Background: The most common complication after tonsillectomy is bleeding. We investigated whether performing the procedure during the summer or the winter affects the bleeding rate.
Objectives: To investigate whether there is an association between meteorological conditions and the occurrence of post-tonsillectomy hemorrhage (PTH) in the southern Israel Negev region.
Methods: All patients who underwent tonsillectomy from 2001–2013 at the Soroka Medical Center were included. We collected patient demographic data and indications for surgery. Meteorological data were obtained from a weather station operated by the Israel Ministry of Environmental Protection.
Results: Of 4438 patients who underwent tonsillectomy, with or without adenoidectomy, 432 (9.73%) experienced hemorrhage. Patients who suffered from PTH were significantly older: median age 9.61 years vs.4.7 years, P < 0.0001. When comparing patients without PTH to those who bled within 0–3 days after surgery, there was a higher risk for bleeding during the warmer seasons: relative risk (RR) 1.38, 95% confidence interval ([95%CI] 1.07–1.77), RR 1.45 (95%CI 1.17–1.80), and 1.62 (95%CI 1.27–2.06) comparing the winter to spring, summer, and fall, respectively. A statistically significant positive association was also found with the average temperature on the day of surgery. Bleeding more than 3 days after surgery was less likely in summer: RR 0.82, 95%CI 0.69–0.97. We found no association with temperature on the day of surgery and PTH after postoperative day 3.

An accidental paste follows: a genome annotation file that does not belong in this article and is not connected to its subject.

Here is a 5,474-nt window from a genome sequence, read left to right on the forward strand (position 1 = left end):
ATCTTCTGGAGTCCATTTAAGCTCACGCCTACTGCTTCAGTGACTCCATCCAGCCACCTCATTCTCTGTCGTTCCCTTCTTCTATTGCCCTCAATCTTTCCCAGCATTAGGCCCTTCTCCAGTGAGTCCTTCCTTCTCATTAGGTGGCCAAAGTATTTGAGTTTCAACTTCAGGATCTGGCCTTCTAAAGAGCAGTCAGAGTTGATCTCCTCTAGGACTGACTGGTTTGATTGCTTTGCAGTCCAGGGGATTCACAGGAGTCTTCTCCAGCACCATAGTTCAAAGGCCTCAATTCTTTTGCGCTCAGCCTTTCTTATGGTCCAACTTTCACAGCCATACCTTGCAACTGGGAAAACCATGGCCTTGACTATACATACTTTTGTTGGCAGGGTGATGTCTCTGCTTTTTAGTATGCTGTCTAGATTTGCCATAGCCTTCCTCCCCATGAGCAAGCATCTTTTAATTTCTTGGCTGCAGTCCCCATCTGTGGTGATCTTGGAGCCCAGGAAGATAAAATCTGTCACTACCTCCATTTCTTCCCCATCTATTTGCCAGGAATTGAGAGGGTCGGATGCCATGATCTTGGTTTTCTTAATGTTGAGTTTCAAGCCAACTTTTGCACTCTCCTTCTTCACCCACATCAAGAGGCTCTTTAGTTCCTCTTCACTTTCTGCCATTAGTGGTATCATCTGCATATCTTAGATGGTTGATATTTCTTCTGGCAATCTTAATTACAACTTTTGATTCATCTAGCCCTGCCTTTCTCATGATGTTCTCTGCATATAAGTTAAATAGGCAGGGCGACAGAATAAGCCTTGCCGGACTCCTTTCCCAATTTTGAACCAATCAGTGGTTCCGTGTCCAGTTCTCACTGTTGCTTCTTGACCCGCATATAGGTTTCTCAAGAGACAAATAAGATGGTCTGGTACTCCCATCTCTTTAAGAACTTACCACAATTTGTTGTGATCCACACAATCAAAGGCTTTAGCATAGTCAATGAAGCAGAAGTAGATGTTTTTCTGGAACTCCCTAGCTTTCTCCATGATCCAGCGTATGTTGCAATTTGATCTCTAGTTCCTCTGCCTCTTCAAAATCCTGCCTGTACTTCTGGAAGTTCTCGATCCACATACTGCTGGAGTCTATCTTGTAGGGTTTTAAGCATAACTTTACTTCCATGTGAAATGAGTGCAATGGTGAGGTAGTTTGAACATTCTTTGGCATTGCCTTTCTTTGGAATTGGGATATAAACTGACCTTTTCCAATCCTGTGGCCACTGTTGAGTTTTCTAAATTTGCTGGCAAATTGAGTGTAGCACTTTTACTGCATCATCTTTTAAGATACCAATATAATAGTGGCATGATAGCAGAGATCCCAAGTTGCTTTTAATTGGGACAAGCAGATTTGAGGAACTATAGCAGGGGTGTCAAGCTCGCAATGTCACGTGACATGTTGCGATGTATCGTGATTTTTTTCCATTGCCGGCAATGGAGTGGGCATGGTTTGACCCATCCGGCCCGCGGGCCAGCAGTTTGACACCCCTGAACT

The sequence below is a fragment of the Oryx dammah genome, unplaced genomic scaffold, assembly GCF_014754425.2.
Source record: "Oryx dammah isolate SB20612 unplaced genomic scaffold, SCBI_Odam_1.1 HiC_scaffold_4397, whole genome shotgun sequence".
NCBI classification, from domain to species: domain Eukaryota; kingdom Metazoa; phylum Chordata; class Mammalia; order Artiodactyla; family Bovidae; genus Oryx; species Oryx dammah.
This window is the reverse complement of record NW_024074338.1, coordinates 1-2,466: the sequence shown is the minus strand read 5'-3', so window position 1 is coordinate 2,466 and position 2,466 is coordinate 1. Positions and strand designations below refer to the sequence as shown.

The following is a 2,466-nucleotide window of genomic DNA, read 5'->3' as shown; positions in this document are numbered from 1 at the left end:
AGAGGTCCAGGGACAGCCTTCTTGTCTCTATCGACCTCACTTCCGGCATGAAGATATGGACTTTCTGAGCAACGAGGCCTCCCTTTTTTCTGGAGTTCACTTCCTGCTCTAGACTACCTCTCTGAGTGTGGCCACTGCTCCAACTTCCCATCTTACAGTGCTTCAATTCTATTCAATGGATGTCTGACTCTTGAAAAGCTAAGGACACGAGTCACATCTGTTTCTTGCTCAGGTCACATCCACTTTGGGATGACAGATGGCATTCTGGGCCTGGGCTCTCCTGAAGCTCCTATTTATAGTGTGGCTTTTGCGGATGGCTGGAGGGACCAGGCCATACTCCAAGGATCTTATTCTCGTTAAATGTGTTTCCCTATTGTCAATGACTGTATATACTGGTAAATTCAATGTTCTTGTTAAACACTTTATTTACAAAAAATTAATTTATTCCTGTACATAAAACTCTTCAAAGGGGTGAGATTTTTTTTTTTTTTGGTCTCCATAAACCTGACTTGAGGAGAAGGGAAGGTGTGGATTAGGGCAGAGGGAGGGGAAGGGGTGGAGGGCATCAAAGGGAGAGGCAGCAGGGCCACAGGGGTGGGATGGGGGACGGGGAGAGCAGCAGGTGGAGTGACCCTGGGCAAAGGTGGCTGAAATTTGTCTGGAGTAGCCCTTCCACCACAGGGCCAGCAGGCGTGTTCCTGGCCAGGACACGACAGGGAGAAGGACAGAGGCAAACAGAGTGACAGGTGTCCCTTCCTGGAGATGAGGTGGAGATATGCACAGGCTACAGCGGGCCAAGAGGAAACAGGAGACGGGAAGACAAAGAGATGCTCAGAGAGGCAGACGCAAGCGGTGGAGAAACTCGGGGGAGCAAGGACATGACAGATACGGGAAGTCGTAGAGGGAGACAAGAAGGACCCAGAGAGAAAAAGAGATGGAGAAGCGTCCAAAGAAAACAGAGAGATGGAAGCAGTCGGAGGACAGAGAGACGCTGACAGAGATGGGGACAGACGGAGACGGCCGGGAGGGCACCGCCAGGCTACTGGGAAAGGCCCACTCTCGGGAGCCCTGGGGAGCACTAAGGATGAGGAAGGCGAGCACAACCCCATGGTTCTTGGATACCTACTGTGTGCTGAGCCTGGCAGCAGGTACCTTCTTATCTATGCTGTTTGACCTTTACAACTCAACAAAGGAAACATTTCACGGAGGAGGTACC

Conclusions: Seasonality, and to an extent temperature, seem to play only a minor role in PTH.